They only require moderate watering. The plant can hold water stores for long periods in its thick leaves and reservoir roots. Always water the climbing plant in such a way that the root ball is thoroughly moistened but not wet. Take care to ensure excess water can drain straight off, so as to prevent waterlogging. Only use temperate, if possible lime deficient, irrigation water. Keep the root ball evenly moist during the entire growth period and spray the plant more frequently. Reduce the amount of watering after flowering. For climbing plants to thrive, they should be fed once a week with a high-quality liquid fertilizer. As Mandevilla are climbing plants, they need a climbing aid in plant pots. Repeatedly guide the winding shoots through the climbing aid before they get caught up in neighboring plants.
The plant needs re-potting into a slightly larger plant pot every two to three years in the spring, when the root ball is completely rooted. Larger Dipladenia cope well if the root ball is simply made a little smaller and replaced back in the same plant pot with fresh soil. When re-potting, you should add some long-term fertilizer to the substrate.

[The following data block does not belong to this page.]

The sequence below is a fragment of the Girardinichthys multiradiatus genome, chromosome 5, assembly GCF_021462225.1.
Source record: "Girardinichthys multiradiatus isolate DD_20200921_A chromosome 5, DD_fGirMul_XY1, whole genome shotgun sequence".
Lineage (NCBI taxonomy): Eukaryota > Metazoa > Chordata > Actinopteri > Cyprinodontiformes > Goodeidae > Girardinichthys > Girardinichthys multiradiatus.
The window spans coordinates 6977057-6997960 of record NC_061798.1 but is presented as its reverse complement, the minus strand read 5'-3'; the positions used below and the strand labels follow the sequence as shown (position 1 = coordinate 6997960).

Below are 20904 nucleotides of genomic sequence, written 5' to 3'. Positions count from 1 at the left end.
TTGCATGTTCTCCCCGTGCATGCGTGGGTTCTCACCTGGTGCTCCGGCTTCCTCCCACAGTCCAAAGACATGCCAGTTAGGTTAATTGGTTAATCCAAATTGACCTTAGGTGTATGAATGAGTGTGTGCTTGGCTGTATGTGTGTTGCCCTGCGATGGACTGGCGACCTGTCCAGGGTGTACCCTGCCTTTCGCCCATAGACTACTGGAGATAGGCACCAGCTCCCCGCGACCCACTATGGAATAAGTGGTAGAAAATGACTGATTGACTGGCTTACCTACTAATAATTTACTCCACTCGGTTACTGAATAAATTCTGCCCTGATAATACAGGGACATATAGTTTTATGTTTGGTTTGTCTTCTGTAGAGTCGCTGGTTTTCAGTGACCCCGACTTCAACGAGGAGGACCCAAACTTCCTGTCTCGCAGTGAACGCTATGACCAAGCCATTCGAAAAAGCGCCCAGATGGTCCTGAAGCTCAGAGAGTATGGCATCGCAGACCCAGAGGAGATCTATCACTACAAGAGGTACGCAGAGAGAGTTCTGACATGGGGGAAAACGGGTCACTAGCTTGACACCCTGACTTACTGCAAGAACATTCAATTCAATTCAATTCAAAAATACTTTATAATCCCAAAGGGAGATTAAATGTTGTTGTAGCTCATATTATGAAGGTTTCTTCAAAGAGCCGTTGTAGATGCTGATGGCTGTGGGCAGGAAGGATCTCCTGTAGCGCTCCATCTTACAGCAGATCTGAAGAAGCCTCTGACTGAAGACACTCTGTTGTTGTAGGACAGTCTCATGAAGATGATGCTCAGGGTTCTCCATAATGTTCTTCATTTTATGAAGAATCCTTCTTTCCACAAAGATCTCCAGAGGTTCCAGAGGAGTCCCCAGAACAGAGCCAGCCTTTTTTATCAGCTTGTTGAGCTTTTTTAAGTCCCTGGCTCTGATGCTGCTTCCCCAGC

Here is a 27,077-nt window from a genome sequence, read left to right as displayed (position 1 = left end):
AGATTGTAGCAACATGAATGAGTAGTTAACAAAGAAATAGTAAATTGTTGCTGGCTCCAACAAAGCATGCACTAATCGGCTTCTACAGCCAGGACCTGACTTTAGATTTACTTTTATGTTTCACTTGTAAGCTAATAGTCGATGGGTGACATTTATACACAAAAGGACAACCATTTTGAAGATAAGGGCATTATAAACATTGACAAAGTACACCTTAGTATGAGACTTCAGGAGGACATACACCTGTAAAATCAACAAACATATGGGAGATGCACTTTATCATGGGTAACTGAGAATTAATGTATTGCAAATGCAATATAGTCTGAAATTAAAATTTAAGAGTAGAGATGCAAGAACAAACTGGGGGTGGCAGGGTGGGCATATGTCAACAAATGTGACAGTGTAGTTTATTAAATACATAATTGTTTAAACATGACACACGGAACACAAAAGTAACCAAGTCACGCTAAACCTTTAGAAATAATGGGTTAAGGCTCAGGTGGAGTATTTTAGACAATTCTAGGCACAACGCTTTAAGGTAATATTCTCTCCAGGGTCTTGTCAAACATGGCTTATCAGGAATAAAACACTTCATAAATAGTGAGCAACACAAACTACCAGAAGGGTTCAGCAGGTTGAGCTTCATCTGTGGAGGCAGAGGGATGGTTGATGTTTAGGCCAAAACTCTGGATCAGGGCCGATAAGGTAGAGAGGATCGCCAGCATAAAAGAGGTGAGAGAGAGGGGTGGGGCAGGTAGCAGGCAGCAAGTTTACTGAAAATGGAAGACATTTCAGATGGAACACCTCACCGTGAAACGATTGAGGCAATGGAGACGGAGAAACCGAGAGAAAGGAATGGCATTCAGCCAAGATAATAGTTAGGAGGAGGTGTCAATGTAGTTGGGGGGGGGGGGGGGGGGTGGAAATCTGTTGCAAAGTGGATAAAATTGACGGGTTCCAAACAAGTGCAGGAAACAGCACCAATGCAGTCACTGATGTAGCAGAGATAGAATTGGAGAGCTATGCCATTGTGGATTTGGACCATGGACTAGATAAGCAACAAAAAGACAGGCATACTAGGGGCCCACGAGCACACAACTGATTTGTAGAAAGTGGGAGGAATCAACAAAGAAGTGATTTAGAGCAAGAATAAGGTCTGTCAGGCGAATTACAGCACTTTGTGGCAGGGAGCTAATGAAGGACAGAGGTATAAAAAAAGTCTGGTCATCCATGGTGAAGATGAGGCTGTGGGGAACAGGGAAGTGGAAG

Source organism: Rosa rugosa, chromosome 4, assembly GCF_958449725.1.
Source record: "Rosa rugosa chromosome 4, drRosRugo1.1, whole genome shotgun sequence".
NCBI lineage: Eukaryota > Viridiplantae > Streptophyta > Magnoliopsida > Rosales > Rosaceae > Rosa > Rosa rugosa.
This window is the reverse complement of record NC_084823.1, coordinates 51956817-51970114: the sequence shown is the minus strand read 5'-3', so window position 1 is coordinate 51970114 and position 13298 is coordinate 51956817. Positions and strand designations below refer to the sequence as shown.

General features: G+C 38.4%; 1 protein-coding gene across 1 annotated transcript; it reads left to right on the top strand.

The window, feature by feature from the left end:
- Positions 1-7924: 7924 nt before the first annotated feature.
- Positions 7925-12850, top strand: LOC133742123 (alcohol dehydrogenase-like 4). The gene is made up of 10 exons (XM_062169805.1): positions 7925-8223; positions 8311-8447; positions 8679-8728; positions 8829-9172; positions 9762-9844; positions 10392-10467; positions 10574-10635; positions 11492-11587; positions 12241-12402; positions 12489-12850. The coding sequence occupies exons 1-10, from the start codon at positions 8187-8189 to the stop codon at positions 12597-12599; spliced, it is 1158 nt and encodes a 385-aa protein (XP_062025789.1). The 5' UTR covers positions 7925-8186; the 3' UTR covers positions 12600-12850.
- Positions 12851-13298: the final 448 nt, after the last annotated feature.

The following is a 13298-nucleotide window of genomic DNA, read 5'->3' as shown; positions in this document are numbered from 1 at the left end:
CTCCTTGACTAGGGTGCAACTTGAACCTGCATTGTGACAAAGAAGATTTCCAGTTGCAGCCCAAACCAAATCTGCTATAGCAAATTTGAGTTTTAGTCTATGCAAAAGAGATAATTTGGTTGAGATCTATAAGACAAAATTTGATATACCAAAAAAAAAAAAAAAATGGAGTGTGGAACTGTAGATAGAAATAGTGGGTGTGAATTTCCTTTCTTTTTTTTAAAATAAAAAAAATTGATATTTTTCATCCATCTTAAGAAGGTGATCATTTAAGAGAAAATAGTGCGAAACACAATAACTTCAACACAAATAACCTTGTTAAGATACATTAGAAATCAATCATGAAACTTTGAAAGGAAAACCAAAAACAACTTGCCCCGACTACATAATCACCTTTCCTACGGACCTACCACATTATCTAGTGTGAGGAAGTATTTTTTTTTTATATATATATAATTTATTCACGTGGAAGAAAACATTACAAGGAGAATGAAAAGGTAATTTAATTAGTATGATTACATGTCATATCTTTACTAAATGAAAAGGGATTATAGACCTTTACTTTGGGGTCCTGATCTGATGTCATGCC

You can lightly prune the plant all year round. However, the Mandevilla flowers on new shoots, so it should no longer be pruned too heavily later in the season. Plants which have become to large and unshapely and require heavy cutting back, are best pruned in late winter (February/March). During this period, pruning stimulates new shoots and therefore flower formation. Dipladenia aren’t even averse to pruning near to the soil - in the spring the plants will reshoot again vigorously. Young plants should be pinched regularly for bushier growth. The shoots should then be dipped in water or sprayed with water i order to stop heavy latex flow.